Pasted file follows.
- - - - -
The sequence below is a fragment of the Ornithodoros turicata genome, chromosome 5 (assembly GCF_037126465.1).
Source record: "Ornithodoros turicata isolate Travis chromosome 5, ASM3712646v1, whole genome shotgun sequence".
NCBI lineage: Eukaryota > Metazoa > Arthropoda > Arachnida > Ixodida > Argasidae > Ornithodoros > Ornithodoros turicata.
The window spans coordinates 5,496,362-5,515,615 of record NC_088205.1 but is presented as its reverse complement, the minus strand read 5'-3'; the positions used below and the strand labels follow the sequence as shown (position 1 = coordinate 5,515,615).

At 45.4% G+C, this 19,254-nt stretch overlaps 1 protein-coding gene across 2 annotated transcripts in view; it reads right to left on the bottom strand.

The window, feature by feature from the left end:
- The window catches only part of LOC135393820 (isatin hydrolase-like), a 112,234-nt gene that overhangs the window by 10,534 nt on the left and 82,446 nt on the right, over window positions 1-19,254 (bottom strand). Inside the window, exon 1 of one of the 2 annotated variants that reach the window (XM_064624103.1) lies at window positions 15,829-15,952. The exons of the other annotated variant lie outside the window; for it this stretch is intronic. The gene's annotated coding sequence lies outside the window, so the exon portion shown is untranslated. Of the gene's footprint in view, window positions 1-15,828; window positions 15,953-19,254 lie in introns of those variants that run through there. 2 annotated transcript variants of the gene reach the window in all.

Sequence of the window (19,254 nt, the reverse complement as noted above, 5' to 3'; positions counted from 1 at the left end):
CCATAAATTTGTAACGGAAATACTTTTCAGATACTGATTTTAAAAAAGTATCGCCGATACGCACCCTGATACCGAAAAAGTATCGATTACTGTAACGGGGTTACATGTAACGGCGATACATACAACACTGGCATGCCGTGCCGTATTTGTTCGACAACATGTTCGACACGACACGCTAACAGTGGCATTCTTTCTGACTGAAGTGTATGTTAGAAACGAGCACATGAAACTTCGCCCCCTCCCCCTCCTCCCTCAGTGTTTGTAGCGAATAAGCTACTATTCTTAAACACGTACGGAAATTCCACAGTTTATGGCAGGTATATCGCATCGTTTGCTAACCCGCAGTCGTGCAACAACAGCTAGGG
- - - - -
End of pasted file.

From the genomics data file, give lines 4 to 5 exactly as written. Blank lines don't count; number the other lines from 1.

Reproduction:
The window spans coordinates 5,496,362-5,515,615 of record NC_088205.1 but is presented as its reverse complement, the minus strand read 5'-3'; the positions used below and the strand labels follow the sequence as shown (position 1 = coordinate 5,515,615).

At 45.4% G+C, this 19,254-nt stretch overlaps 1 protein-coding gene across 2 annotated transcripts in view; it reads right to left on the bottom strand.